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Karolinksa report under scrutiny from Professor Michael Coleman for using flawed methods to reach flawed conclusions...

Prof. Michael Coleman, a Professor of epidemiology and vital statistics at the London School of Hygiene and Tropical Medicine, criticises the new Karolinska report that it, "uses flawed methods to reach flawed conclusions about the link between cancer drug 'vintage' and cancer survival in European countries."

The first Karolinksa report, published in 2005, concluded that the 'more cancer drugs there are on the market in a country, and the more quickly they are licensed for the market, the higher is that country's cancer survival rate'

The second Karolinska report - far reaching a global audience and published as a peer reviewed supplement in the pages of the Annals of Oncology - the official journal of the European Society of Medical Oncology (ESMO), has been assessed and disparaged by Professor Coleman.

The focus for Professor Coleman's disparagement is on the European analysis of cancer survival as a function of drug 'vintage' (the year that the cancer drug was first launched). Coleman compared the Karolinska reports analysis of cancer survival rates to the more practiced method of calculating cancer survival rates, which is to draw the calculations from the cancer patients' actual duration of survival. Coleman explains that in this second report, the cancer survival rates were calculated by dividing the total of number of, "five year survivors by the total number of cancer patients diagnosed each year - a tactic which ignores both year-to-year changes in those numbers and the wide differences in cancer survival by age, sex and cancer type." Coleman compares the estimated survival rates presented in the Karolinska report for France, with five year, relative survival rates estimated by cancer specialists in France.

"The cancer survival estimates in the Karolinksa report are wrong. For France, the report gives 5-year survival for all cancers combined as 71% for women and 53% for men, the highest of the EU countries examined. Cancer survival specialists in France recently estimated 5-year relative survival for all cancers combined as 63% for women and 44% for men - some 8-9% below the values in the Karolinska report."

He also points out that survival data in the report came from the EUROCARE-3 study which related to patients diagnosed with cancer between 1999 and 1994. This means that the data on drug usage around 2003 was ten years out of date for the cancer patients with whom the survival data was modelled on.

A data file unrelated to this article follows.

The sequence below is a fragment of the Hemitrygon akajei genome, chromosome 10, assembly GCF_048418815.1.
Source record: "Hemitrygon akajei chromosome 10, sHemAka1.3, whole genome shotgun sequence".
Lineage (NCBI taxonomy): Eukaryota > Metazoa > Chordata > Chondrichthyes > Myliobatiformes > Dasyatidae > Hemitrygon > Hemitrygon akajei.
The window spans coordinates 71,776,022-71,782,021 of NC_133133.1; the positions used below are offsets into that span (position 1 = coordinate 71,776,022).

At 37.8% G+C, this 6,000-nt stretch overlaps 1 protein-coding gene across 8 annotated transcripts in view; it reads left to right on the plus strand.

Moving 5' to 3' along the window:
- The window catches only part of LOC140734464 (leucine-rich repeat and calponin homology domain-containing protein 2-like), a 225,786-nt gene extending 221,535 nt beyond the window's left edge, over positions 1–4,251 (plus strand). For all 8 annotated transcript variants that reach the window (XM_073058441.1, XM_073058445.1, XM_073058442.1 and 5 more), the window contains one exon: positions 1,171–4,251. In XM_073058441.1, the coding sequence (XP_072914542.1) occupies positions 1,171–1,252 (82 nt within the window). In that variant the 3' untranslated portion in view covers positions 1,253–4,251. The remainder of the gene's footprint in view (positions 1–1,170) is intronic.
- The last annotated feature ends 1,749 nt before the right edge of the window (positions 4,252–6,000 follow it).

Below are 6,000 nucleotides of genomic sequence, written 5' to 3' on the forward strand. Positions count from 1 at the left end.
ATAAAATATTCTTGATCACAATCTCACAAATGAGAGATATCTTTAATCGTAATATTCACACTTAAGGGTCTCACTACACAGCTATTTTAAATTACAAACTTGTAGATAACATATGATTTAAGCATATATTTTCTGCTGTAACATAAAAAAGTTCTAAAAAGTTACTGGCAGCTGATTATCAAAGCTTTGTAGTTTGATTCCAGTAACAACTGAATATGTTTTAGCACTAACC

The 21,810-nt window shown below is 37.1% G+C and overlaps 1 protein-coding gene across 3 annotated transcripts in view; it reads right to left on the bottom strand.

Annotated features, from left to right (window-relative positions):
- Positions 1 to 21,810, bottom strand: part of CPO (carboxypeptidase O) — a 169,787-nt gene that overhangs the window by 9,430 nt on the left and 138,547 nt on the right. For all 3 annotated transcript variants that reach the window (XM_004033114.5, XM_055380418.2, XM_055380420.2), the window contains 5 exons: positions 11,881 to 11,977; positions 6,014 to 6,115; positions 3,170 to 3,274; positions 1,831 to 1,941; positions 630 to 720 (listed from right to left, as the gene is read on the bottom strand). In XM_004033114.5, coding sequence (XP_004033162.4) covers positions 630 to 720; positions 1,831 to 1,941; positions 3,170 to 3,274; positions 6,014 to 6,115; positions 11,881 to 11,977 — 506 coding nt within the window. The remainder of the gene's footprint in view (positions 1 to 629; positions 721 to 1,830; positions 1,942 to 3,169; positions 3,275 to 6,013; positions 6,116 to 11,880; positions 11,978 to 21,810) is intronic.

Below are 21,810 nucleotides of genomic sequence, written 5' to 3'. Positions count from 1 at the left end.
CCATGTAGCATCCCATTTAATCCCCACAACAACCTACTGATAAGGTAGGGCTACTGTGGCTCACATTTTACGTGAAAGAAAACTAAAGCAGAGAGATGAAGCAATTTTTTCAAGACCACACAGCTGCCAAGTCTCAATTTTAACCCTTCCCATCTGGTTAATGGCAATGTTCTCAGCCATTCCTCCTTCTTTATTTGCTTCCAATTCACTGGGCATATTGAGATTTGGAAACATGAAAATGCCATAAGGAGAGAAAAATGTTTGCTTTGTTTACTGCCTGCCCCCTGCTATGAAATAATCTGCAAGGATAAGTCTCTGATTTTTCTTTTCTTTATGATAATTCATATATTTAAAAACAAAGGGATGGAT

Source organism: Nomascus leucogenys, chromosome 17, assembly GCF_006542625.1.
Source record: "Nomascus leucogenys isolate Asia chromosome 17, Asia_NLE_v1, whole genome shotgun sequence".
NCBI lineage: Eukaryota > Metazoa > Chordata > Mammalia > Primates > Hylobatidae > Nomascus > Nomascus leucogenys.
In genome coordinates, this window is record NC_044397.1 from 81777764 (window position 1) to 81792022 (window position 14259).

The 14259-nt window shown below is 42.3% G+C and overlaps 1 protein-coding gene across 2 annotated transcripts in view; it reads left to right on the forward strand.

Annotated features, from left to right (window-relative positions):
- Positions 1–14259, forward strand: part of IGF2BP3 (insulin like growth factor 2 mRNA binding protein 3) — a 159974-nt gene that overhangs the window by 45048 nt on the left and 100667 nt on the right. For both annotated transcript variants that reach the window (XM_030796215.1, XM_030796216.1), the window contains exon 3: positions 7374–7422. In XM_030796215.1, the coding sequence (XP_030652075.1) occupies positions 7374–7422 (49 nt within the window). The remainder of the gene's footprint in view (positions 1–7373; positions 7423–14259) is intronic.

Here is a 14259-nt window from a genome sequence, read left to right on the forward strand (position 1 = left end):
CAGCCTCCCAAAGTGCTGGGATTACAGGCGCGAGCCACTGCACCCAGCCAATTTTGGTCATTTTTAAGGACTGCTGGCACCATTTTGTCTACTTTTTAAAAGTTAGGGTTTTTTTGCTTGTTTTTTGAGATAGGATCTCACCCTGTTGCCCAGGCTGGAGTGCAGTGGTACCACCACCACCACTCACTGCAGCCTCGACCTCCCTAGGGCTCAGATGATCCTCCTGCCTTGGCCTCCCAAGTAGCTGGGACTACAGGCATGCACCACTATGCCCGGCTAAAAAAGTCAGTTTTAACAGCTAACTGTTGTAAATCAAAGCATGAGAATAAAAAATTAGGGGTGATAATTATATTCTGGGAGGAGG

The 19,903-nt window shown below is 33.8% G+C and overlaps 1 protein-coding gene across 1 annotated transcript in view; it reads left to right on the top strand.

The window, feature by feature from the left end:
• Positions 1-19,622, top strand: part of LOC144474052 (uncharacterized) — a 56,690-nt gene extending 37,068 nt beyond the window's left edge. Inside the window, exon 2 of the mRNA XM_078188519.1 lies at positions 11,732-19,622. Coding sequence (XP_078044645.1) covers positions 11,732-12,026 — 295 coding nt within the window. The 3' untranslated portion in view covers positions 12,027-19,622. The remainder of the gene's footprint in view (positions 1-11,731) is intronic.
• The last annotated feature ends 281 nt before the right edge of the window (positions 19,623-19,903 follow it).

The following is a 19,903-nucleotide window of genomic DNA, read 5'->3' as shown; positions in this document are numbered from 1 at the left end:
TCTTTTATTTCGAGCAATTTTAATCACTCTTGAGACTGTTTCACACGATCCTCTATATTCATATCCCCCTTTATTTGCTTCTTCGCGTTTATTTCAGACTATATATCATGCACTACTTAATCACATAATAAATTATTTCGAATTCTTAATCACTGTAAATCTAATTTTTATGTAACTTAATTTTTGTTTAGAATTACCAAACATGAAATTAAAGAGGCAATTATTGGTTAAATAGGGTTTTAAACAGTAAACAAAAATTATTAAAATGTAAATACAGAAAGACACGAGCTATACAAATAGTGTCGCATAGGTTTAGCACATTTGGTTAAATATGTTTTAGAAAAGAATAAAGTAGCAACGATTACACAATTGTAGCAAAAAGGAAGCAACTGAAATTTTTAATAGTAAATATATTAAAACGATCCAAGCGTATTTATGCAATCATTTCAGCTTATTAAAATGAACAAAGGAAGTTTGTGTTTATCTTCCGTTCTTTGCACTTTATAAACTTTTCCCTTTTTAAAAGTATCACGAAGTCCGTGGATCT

With EUROCARE-4 not even published yet, which includes more recent data on survival in Europe, Coleman points out that, "despite noting that cancer drug expenditure quadrupled during the period 1995-2005, and half the cancer drug expenditure in 2005 was for drugs launched during that period, the authors again sidestep this issue by claiming that national cancer drug uptake in 2003 is still likely to be representative of uptake in or around 1993."

Coleman includes in his commentary the impact of chemotherapy on cancer survival, and the Karolinksa reports perspective on this. The report assessed the impact of cancer drugs on survival in Australia and the USA where clinical trials reported chemotherapy benefiting survival in one of 22 varying adult malignancies. This, "suggests that the overall contribution of chemotherapy to survival up to five years after diagnosis may be about 2%."

Putting patients at the core of the commentary, Coleman states that, "No-one wants cancer patients to be denied access to drugs (or any other treatment) than may save or prolong their lives." He says in his strategy, that, "An industry seeking to purchase 'independent' academic corroboration of an industry-funded study on drug access and cancer outcome, in order to support the launch of an industry-funded campaign in which wider use of the industry's products would be expected to figure highly, might expect to be viewed with some concern, if not by marketing executives, t
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